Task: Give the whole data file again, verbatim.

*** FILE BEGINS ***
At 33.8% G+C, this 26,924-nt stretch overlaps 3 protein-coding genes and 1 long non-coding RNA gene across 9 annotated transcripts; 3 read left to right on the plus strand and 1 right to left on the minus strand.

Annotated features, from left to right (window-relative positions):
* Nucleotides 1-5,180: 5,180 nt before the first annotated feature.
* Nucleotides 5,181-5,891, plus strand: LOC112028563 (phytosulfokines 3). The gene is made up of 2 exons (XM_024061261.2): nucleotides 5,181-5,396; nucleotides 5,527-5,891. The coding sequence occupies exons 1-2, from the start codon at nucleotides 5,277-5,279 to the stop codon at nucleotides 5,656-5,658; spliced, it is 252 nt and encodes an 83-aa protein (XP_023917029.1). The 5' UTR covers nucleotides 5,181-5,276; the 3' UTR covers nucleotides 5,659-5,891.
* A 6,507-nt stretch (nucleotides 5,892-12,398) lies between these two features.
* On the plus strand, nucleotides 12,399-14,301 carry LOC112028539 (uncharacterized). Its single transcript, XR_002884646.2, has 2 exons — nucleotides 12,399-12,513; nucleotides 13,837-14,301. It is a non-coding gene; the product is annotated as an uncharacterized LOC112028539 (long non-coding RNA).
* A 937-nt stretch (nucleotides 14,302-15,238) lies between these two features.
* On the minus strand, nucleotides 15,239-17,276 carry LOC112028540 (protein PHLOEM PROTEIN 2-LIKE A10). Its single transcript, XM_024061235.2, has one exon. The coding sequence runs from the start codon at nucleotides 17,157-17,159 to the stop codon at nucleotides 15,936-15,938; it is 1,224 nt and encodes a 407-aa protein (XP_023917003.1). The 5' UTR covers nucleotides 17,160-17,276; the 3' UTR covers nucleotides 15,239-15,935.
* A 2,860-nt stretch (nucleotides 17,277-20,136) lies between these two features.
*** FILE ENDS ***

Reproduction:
At 33.8% G+C, this 26,924-nt stretch overlaps 3 protein-coding genes and 1 long non-coding RNA gene across 9 annotated transcripts; 3 read left to right on the plus strand and 1 right to left on the minus strand.

Annotated features, from left to right (window-relative positions):
* Nucleotides 1-5,180: 5,180 nt before the first annotated feature.
* Nucleotides 5,181-5,891, plus strand: LOC112028563 (phytosulfokines 3). The gene is made up of 2 exons (XM_024061261.2): nucleotides 5,181-5,396; nucleotides 5,527-5,891. The coding sequence occupies exons 1-2, from the start codon at nucleotides 5,277-5,279 to the stop codon at nucleotides 5,656-5,658; spliced, it is 252 nt and encodes an 83-aa protein (XP_023917029.1). The 5' UTR covers nucleotides 5,181-5,276; the 3' UTR covers nucleotides 5,659-5,891.
* A 6,507-nt stretch (nucleotides 5,892-12,398) lies between these two features.
* On the plus strand, nucleotides 12,399-14,301 carry LOC112028539 (uncharacterized). Its single transcript, XR_002884646.2, has 2 exons — nucleotides 12,399-12,513; nucleotides 13,837-14,301. It is a non-coding gene; the product is annotated as an uncharacterized LOC112028539 (long non-coding RNA).
* A 937-nt stretch (nucleotides 14,302-15,238) lies between these two features.
* On the minus strand, nucleotides 15,239-17,276 carry LOC112028540 (protein PHLOEM PROTEIN 2-LIKE A10). Its single transcript, XM_024061235.2, has one exon. The coding sequence runs from the start codon at nucleotides 17,157-17,159 to the stop codon at nucleotides 15,936-15,938; it is 1,224 nt and encodes a 407-aa protein (XP_023917003.1). The 5' UTR covers nucleotides 17,160-17,276; the 3' UTR covers nucleotides 15,239-15,935.
* A 2,860-nt stretch (nucleotides 17,277-20,136) lies between these two features.